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A Single Mom Story: This Single Mom is No Damsel In Distress

“You must do the thing you cannot do.” — Eleanor Roosevelt

These words came to me the other night as I was ignoring the dull ache in my shoulders from plunging my toilet over and over again. I’m sure Eleanor wasn’t referring to plumbing when she penned that timeless quote. Yet it seemed it fit the bill for me.

That morning the toilet had overflowed—always a fantastic way to start a Tuesday. After work that evening I was back trying to solve the problem. After going to YouTube for master plumber tricks (Dawn dishwashing detergent and hot water are a dynamite combo), I roped my 19-year-old son in for help.

He gave it a try, and quit way, way too soon. This led me to a moment—a teachable moment as they say—where I lit into him about not giving up (shout out to Winston Churchill here) and not leaving all household issues to me.

This monologue left me frustrated. My way of handling problems is to try all options, and to do my very best before quitting. His way was to put in the least amount of effort and then slink away for someone else to take care of it. What’s a mother to do?

I try my best to lead by example when it comes to work ethic, exercise, eating right, and just plain being a good person. I remind him that now that he’s a young adult, we need to function as a team, that I need his brain and brawn when it comes to the hearth. It’s a frequent conversation that I’m confident has not fully sunk in.

The reality is that when you are a single woman you are in charge of everything. When you are a single mom, this increases tenfold. And when it comes to household issues, there is no avoiding the need to repair, replace, and reevaluate things.

The Personal Struggles Of A Single Mom

Back to the toilet . . . I went to bed frustrated about 1) Not being able to get it plunged properly; 2) Not getting decent help from my son; and 3) The thought of a plumber’s bill. I woke up early and went back in the bathroom to work with the plunger. Suddenly, the clog relented and cleared out, and all my efforts paid off. I was so thrilled and relieved that I did a happy dance. I shook my groove thing in the hall and yelled to my not-quite-awake son, “If you want something done, get a woman to do it!”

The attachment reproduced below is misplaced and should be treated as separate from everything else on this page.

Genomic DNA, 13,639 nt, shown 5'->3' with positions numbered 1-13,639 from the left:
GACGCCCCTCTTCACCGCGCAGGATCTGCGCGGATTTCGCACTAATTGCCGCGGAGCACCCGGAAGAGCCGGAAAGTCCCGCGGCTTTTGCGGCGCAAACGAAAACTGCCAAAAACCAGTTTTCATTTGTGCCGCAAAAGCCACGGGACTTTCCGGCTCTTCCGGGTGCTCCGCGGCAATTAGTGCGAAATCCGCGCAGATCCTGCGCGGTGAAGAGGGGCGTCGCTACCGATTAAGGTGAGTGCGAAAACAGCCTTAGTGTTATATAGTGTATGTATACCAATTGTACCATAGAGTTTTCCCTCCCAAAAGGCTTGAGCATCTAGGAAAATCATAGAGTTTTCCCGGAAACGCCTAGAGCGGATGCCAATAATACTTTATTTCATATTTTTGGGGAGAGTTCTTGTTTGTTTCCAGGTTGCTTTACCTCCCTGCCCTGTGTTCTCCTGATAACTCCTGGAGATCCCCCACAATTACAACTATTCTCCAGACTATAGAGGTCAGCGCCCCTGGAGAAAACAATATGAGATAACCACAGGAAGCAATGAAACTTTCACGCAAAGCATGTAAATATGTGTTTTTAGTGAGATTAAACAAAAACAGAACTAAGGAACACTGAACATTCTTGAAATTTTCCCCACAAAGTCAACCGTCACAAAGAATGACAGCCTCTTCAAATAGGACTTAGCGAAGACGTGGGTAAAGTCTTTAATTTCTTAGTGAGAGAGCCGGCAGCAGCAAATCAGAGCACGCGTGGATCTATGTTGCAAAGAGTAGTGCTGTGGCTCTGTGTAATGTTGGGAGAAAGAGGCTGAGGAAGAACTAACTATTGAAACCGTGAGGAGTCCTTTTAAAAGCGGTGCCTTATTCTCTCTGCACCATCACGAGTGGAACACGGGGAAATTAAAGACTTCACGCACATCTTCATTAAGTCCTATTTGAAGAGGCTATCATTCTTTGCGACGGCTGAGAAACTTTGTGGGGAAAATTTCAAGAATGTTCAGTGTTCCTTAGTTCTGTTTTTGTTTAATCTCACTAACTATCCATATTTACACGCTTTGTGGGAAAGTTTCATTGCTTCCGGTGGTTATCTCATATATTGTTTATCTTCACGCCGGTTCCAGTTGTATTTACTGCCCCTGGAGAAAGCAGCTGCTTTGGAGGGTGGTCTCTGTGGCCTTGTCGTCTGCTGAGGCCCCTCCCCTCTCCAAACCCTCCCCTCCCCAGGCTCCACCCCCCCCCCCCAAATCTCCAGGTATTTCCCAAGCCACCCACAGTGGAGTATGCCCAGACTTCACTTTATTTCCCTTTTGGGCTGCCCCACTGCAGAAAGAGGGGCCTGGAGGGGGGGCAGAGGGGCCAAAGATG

Honestly, that victorious feeling carried on throughout the whole day. And I reflected how just two days prior, we were having trouble with the garage door opener shutting completely. Since I just laid out a huge chunk of change for a new door this fall, having trouble with the opener was unexpected and irritating.

Why do these problems always seem to emerge on a Sunday when you can’t call for help? As I left for work Monday morning, the darn thing would not shut. I examined the sensors (like I know what I’m even looking for) and noticed a lone leaf, hanging by a spider web on the back of one of the sensors. Could this really be the culprit for the door’s reluctance to do its job? I removed it and VOILA, problem solved.

So here’s the thing. Life is going to continuously throw us curveballs, things we don’t expect and certainly don’t want to deal with. But unless we have a fabulous uncle or friend who loves to help a damsel in distress, it’s up to us to take care of business. While repetitively plunging a toilet is one of the most unappealing chores, I taught myself once again that working hard pays off. Same with the garage door opener; an easy fix but it would’ve been even easier to throw up my hands and call the service guy.

As I face life’s struggles – both big and small – I try to remember that each challenge is an opportunity to show my children how to handle things. It’s my job to teach them not to be a quitter, but rather, to be a warrior.

Renee Brown lives in Minneapolis with her two tall sons—Sam, 20, and Zachary, 18—and three obstinate felines. She is a senior account executive working in advertising and an avid reader, wine drinker, creative writer, and yoga enthusiast.

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